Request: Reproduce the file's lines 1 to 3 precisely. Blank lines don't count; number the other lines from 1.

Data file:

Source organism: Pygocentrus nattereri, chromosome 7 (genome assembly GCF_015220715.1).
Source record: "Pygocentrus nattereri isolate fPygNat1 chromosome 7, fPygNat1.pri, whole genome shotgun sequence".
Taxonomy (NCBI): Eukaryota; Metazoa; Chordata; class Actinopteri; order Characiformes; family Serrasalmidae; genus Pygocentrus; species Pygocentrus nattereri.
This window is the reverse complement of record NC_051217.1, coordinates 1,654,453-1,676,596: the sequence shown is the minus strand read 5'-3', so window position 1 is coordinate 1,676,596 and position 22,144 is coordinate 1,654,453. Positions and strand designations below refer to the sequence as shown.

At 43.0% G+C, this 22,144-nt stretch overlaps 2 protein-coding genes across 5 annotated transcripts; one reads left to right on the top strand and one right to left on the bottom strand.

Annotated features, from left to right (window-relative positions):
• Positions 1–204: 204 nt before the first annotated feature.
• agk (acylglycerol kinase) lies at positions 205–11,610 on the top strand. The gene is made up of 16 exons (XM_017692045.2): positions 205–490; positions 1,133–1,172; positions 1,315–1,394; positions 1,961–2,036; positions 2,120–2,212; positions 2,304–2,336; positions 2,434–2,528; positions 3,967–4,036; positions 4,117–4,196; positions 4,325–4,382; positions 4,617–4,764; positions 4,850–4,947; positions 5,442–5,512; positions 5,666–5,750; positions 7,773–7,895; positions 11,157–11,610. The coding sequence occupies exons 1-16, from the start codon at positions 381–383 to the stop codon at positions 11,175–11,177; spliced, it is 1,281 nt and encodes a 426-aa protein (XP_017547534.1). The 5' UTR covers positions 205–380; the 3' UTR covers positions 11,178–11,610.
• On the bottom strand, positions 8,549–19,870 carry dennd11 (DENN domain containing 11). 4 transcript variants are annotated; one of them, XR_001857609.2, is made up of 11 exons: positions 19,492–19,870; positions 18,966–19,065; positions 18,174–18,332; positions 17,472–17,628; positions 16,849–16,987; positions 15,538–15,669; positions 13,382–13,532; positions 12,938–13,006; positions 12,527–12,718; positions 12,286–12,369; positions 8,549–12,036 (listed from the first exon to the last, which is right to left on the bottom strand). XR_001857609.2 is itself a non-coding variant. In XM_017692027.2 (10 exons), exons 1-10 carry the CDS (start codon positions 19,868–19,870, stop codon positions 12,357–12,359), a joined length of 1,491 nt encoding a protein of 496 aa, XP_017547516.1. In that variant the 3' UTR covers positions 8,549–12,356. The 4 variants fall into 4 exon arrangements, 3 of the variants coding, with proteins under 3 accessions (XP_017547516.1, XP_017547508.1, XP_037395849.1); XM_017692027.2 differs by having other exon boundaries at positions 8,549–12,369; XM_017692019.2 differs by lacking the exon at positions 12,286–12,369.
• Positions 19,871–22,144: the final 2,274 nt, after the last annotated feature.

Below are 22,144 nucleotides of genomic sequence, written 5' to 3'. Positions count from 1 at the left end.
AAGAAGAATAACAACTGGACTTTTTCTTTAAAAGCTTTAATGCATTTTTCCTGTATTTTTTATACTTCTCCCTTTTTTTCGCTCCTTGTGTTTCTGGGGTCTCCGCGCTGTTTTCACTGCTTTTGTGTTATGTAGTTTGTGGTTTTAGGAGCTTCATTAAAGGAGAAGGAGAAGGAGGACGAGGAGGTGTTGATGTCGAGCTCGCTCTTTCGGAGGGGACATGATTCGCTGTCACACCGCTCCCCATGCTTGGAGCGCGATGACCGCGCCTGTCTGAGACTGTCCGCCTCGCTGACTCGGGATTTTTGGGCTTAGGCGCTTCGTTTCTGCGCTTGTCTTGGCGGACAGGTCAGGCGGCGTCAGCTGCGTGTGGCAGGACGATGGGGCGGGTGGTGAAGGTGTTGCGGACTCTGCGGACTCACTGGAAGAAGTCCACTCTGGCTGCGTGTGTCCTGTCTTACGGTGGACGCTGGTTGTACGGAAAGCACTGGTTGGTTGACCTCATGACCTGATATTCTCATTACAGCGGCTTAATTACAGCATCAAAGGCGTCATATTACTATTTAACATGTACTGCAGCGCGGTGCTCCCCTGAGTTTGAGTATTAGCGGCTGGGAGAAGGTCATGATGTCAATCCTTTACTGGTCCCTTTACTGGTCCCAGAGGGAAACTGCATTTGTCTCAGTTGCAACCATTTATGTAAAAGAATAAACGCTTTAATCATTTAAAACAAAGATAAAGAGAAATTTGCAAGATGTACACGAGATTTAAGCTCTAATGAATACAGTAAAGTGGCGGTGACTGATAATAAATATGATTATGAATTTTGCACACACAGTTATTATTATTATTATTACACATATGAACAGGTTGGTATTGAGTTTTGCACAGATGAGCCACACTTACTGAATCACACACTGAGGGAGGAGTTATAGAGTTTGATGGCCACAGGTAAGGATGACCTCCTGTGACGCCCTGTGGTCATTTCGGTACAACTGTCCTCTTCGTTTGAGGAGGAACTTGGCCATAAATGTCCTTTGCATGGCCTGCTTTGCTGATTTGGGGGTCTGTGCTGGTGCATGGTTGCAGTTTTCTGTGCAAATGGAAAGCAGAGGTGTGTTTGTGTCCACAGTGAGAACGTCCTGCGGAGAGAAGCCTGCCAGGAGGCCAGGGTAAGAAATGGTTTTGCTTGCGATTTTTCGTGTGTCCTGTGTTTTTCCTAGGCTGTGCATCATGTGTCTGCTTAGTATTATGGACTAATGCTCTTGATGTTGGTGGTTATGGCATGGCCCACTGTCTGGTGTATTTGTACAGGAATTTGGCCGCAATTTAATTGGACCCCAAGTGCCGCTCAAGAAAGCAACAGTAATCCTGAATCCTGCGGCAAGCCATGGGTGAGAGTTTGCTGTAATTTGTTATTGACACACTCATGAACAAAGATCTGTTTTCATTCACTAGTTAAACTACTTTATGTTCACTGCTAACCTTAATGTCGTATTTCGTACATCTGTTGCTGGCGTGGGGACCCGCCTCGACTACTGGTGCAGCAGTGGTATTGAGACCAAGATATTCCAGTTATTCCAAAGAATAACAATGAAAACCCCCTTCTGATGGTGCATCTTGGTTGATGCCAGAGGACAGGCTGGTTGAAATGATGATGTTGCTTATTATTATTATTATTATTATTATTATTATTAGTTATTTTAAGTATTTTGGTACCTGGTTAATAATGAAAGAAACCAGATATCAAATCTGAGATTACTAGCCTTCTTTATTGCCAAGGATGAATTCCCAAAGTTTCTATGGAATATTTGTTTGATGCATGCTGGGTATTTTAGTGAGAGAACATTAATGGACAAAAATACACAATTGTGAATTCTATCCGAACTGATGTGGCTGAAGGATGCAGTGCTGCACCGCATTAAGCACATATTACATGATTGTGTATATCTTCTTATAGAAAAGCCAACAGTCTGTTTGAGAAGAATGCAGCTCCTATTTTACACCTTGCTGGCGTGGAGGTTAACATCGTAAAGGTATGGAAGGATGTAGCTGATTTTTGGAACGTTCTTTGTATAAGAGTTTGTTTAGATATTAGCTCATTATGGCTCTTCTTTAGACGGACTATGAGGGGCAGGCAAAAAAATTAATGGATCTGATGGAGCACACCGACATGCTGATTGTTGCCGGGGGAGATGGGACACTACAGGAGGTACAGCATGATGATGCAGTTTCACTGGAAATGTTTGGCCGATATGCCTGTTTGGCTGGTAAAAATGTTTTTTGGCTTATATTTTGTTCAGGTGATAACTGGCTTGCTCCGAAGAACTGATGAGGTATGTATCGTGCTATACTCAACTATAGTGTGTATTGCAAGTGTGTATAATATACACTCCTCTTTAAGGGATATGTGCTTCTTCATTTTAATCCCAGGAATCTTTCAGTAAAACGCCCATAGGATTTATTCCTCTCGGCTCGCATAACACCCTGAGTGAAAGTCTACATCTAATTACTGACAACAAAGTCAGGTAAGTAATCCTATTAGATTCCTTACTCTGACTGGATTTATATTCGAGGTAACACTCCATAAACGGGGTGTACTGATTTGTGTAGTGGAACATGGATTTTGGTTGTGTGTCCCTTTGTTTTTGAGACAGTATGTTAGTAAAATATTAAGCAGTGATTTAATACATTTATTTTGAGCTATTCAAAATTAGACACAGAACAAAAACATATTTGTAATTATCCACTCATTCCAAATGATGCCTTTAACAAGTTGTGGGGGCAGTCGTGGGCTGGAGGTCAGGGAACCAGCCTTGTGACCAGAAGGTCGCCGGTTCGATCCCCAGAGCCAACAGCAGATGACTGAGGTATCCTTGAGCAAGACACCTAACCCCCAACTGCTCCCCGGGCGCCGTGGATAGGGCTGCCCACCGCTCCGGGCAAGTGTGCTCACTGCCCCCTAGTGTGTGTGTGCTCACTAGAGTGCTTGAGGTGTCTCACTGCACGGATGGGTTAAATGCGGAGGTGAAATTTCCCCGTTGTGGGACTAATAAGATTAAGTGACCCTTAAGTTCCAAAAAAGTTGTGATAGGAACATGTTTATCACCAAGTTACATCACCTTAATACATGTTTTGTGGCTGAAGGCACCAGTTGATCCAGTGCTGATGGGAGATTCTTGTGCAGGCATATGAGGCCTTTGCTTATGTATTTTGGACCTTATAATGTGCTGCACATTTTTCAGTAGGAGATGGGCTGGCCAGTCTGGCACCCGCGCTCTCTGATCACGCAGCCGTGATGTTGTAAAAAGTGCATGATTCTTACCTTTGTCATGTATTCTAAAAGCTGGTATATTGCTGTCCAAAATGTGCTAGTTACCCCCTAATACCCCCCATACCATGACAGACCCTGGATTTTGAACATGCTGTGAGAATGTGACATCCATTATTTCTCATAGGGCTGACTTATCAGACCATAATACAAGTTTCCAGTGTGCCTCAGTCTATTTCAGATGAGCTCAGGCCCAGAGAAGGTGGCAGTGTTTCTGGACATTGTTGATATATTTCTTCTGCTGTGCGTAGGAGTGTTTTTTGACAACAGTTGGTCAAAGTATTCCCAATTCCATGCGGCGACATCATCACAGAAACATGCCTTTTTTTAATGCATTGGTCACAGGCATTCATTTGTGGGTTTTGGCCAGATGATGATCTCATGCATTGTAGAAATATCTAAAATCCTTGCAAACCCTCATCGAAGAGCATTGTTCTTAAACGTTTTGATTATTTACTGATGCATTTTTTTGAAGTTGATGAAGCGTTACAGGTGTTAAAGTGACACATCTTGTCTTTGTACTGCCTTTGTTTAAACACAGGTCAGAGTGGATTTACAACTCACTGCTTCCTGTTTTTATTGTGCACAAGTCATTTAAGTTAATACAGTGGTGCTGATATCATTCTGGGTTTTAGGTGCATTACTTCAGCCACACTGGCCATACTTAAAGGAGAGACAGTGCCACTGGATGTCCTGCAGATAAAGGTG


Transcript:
Source organism: Pygocentrus nattereri, chromosome 7 (genome assembly GCF_015220715.1).
Source record: "Pygocentrus nattereri isolate fPygNat1 chromosome 7, fPygNat1.pri, whole genome shotgun sequence".
Taxonomy (NCBI): Eukaryota; Metazoa; Chordata; class Actinopteri; order Characiformes; family Serrasalmidae; genus Pygocentrus; species Pygocentrus nattereri.